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The Wizard of Oz - Staging the production

July 23, 1997

The Wizard of Oz

Staging the production

By KATE COLEMAN

Staff Writer

When the curtain opens on Escapade Theatre Company's production of "The Wizard of Oz" this weekend, it won't matter if skies "somewhere over the rainbow" are blue or not.

The summer youth theater presentation will be on the stage of The Maryland Theatre for four performances.

The company has presented musicals outdoors at Doub's Woods Park the past few summers. Although there are many good things about performing in the park, worrying about the weather, bathrooms and bugs will not be missed. William E. Morris, Escapade's artistic director, felt in previous years that he had to guard equipment and sets from theft and vandalism.

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"I'm very excited that I don't have to sleep in a pup tent at Doub's Woods for two weeks," he said.

The Doub's Woods audience had grown to about 7,000 for last year's free performances of "Peter Pan." Morris says he hopes some of those Tri-State area spectators will come to see "The Wizard of Oz" even though they will have to pay for tickets.

So much more can be done with sets and lighting at The Maryland Theatre, said Morris, who is staging and directing the musical. A 28-foot diameter revolving stage was built and transported from Musselman High School in Bunker Hill, W.Va.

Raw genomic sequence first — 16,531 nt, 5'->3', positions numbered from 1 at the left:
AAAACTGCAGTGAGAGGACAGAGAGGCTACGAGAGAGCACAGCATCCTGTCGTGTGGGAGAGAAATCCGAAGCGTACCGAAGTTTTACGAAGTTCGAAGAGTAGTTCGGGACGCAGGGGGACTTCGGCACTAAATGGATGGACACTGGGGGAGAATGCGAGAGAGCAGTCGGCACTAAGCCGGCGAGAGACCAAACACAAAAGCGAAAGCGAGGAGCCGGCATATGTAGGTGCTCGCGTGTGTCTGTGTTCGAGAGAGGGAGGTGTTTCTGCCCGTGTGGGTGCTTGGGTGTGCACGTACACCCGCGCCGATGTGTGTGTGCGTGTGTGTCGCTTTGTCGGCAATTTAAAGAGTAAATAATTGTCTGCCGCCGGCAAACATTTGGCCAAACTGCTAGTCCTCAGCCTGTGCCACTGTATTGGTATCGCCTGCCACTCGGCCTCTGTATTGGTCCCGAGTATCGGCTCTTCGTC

Morris won't reveal how the tornado will be created, but he said there will flying monkeys, a flying witch, flying farmhands and flying telephone poles. There will be explosions, and yes, Oz fans, the wicked witch will melt.

The first three rows of seats at the theater will be transformed into a yellow brick road. The 16-piece Washington County Summer Youth Orchestra, conducted by Deborah H. Stotelmyer, will play from the box seats at the side of the stage.

Pulling together such a large-scale spectacle has taken brains, heart and more than a little courage. Not least among the challenges is coordinating a cast and crew of nearly 100 people, many of them children, and one dog. The terrier named Gidget, originally cast in the canine role, has been replaced by a lighter, smaller Toto.

Morris and musical director Susan Rowe have kept in touch with the 51 families who are involved in the production through a weekly newsletter dubbed "The Twister."

Actors range from kindergarteners to 40-somethings. Some of the children have as many as four or five costume changes, playing multiple roles, including Munchkins, Poppies, Snowflakes, Monkeys, Crows and Trees.

The rehearsal schedule has been demanding - four or five evenings a week since May 20. It's hard work, but fun, and Morris believes the children in the cast have learned a lot from the more-experienced actors in the lead roles.

"The kids watch in awe," he said.

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